Holmes was soon after relieved and General Sterling Price placed in command of the Corps, and General Drayton of the Division in November, 1863. Some months later General E. Kirby Smith took command of the Trans-Mississippi Department and General Drayton was sent to the Rio Grande Department on the borders of Mexico, where he remained until the close of the war.
In the battle of Boonsborough Gap he had several narrow escapes, his sword scabbard and a button from the breast of his coat being shot off. At Sharpsburg, Wm. Fuller, his aide-de‑camp, was shot down at his side, and while holding him in his arms a second shot pierced Fuller's head. These, however, are incidents in the life of every soldier on both sides.
After the war was over General Drayton bought a plantation in Georgia with a legacy left to him by his brother Percival, but the changed condition of things made this a disastrous experiment and he lost everything that he had.
With untiring energy he commenced the struggle for existence again at a time of life when most men are thinking of taking a well-deserved rest.
Moving to Charlotte, North Carolina, in 1871, he engaged in a real estate and insurance agency and managed to make a living for himself and keep a home for his daughters.
How hard the struggle was none knew but himself, for he never complained, and for twenty years, until he was stricken down by paralysis on October 2, 1890, he kept up a cheerful front, hopeful to the last that the growing prosperity of the South would enable him to make a fortune for his children.
After the first stroke he rallied and was taken to the home of his daughter in Florence, South Carolina, where he died on February 18, 1891, at the age of eighty-three.º
p66 The following extract from the Charlotte (N. C.) Chronicle will show the estimation in which he was held by those with whom he spent the last twenty years of his life:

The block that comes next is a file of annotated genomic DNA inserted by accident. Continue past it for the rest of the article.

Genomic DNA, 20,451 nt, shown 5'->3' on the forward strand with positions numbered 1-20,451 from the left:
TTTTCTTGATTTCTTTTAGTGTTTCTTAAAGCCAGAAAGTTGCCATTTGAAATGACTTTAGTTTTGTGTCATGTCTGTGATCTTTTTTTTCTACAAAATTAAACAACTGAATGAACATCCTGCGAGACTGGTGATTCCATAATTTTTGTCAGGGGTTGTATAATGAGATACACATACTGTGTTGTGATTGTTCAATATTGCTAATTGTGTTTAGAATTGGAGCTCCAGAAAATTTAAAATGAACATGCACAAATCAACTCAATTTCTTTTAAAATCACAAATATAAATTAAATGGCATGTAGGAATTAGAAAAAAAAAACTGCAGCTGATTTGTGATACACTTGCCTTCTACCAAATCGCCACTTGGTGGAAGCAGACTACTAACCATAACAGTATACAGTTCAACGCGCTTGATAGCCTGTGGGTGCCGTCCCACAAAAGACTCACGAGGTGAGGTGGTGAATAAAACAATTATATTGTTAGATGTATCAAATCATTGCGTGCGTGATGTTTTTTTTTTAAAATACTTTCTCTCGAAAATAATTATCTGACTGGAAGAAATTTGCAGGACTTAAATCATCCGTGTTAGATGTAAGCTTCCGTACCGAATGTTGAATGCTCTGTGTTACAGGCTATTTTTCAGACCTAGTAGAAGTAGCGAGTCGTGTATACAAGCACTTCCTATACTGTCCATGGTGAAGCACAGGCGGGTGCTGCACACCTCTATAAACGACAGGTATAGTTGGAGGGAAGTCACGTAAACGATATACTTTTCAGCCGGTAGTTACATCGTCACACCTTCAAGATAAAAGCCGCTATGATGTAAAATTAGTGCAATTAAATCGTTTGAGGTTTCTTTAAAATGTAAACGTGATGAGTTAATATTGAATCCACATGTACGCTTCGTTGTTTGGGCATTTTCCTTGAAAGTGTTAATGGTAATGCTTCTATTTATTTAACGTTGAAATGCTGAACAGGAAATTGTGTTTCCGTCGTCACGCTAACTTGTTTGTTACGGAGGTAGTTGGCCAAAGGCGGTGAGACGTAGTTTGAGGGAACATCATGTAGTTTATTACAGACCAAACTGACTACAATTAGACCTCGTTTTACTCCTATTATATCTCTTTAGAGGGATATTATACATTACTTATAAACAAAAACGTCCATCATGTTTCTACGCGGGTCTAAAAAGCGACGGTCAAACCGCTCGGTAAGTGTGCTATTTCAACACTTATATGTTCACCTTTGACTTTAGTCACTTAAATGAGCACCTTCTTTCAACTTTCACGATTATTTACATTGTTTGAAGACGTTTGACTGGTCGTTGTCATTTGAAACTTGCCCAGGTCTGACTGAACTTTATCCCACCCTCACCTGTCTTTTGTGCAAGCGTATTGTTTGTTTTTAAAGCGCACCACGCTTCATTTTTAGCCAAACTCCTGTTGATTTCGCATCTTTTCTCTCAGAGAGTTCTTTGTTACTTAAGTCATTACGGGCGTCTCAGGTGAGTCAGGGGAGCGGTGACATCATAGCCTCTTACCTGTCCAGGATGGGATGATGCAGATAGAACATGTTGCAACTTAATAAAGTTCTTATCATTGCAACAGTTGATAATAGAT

"He was over sixty years of age when he came to Charlotte and began the world anew, as it were. During more than twenty years he labored with unfailing courage and cheerfulness. A more ready zeal for every enterprise which promised real benefit to the community could not be found; a heart more warm to every demand of sympathy, nor a hand more unstintedly open to every demand, he has not left behind him.
From an early period of his manhood he was a most zealous and devout Christian. His religious character had that in it which illustrated the Saviour's command that his followers should become as little children. There was a simplicity of faith, a purity and fixedness of purpose about his life that challenged the world's criticism.
He was a member of the Episcopal Church, and for the greater part of his life was actively engaged in the work of the church. He was a vestryman of the several parishes in the places where he had formerly resided, and was a member of the Diocesan convocations, first of South Carolina, then of North Carolina. Up to the time of his fatal sickness he was a member of the vestry of St. Peter's Episcopal Church of this city.
As it was his request to be buried here his remains will be brought here this evening on the C., C. & A. train, and be escorted to the Episcopal Church by the Mecklenburg Veterans, whose association he was a member of."
The above account is but a meagre one, but it was extremely difficult to induce General Drayton to talk about his military career, even in the midst of his own family.
When the war was over he accepted the result and only strove to make the best of his opportunities, displaying no chagrin at ill success and always grateful for any good fortune that befell him, as one of his aides writes, speaking of his conduct in the field: "In all these actions General Drayton was conspicuous for his courage. Always leading his men, always bright and cheerful in p67 action, he gave them that spirit and courage which has made Lee's ragged infantry celebrated."
J. C. D.
a Properly, Emma Catherine Pope; she died in 1854, well before the war.
b A historical marker — presumably well researched — placed in the area by the Beaufort, SC County Council, identifies the engagement as the Battle of Port Royal, November 7, 1861; and brother Percival's ship not as the Pawnee, but as the Pocahontas. See the good page at HMdb.org, The Historical Marker Database, which has photographs of both brothers and further information and links.